E-commerce: the last mile counts

Economic opinion

Cora Vandamme

E-commerce has been on the rise in Belgium for several years now. As a result, the amount of home deliveries has also increased. From a sustainability perspective, home deliveries are not always the best option. In part because the last miles to the consumer's door are often very polluting. It is therefore important to think about more sustainable alternatives and about raising consumer awareness. Finally, brick-and-mortar shops remains a valuable option for some products.

E-commerce increasingly popular

E-commerce is gaining considerable popularity in Belgium. For some time now, the volume of online orders has been increasing more strongly than purchases in brick and mortar shops. According to The House of Marketing's E-commerce Barometer, Belgian webshops had a combined turnover of 8.2 billion euros and processed a total of 85 million transactions in 2019, an increase of 17% and 22% respectively compared to the previous year. In comparison, e-commerce turnover in the Netherlands only rose by 7% in 2019 (Thuiswinkel Markt Monitor 2019). This difference in growth figures is mainly due to the fact that our northern neighbours have been walking the digital shopping path for a longer time. In absolute figures, the total turnover from e-commerce is therefore much higher in the Netherlands (€26 billion in 2019). But Belgium is catching up. 

Preliminary figures for 2020 show that the coronavirus crisis has reinforced the e-commerce trend. Due to the temporary lockdown of brick and mortar shops and infection fears, many new consumers have found their way to online shopping. According to the BeCommerce Market Monitor, spending on products online increased by 33% in the first half of 2020. The number of online purchases of products also peaked during that period at an unprecedented level of 59.1 million. It is likely that the e-commerce figures for products will drop somewhat now that brick and mortar shops are open again. However, it is generally accepted that there will be some lasting impact of the coronavirus crisis on online sales of goods. The figures for online sales of services were less positive in the first half of the year, but this was mainly due to the sharp decline in ticket sales for attractions and events and travel sales.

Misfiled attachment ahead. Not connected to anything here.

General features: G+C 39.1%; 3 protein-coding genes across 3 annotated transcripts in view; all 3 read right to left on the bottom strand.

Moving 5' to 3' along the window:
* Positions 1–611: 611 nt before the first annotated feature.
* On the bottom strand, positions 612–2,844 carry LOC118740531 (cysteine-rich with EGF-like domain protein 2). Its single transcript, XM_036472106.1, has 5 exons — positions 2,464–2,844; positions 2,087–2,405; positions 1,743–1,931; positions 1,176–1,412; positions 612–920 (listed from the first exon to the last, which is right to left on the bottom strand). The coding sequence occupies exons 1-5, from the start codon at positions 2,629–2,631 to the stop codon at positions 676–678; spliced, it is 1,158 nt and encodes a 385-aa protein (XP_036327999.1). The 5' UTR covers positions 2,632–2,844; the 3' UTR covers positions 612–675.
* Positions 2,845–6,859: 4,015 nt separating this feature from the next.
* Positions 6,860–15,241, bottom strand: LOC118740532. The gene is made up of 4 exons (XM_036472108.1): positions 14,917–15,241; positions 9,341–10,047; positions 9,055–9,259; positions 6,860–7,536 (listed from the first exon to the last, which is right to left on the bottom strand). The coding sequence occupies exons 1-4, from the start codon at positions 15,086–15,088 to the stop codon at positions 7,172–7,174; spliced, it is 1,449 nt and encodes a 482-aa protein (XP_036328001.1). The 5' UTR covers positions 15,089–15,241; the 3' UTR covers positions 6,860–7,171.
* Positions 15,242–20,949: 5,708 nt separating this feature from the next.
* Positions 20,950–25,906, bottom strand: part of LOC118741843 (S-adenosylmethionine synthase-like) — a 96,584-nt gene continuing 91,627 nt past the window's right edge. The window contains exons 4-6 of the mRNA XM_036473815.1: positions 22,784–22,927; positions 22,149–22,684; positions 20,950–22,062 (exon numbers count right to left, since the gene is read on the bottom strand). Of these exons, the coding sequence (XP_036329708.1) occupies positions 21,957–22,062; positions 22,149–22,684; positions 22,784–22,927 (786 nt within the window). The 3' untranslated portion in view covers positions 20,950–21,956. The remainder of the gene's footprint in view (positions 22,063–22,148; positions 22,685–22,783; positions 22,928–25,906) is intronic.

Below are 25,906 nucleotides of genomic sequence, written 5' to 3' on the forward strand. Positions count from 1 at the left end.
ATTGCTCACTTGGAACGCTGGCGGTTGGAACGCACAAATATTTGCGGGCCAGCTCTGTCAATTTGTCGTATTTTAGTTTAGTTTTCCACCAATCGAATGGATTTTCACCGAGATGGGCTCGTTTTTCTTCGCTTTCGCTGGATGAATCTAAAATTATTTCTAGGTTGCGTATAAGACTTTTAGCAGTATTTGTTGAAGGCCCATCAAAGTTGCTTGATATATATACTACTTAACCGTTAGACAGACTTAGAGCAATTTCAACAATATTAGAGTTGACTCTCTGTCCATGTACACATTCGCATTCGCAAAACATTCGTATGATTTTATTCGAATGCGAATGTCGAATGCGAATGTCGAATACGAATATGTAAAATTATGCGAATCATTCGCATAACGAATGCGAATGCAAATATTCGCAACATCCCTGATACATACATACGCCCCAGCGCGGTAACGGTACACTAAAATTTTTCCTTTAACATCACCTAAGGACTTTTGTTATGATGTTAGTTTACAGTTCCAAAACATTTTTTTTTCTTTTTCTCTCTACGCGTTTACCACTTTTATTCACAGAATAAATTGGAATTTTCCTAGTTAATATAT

The consequences of the increasing popularity of e-commerce are also noticeable on the streets. Delivery vans have been omnipresent on the roads in recent months. Indeed, some 63% of all e-commerce orders are delivered at home, according to the Comeos E-Commerce report of 2019 (see figure 1). 

Last mile = expensive mile

The growth boost to e-commerce in coronavirus times deserves attention from an environmental point of view. The last miles of the delivery route are not only the most expensive but often also the most polluting. In the urban context, factors such as congestion, noise and air pollution play a greater role, while in the rural context, long distances are the main problem.

One could argue that the last mile has to be driven anyway, either by the transport company or by the consumer who picks up the package at a distribution point. Nevertheless, there are reasons why home deliveries score more poorly in terms of sustainability. First and foremost, there are the failed delivery attempts. In these cases, the same last miles have to be driven several times.

In addition, most courier companies use relatively polluting delivery vans for the whole journey, including the last miles. If central distribution points are used, e.g. collection in shops or post offices, the last miles are more often covered in a less polluting way, e.g. by bicycle or on foot. The Transportation Behaviour Survey 2018-2019 of the Institute for Mobility shows that about half of journeys of less than 5 kilometers (3.11 miles) to shops in Flanders, are travelled on foot or by bicycle. Moreover, the consumer can often combine the pick-up, by any means of transport, with another activity, especially when the distribution points are located near supermarkets or other busy places.

Alternatives worth considering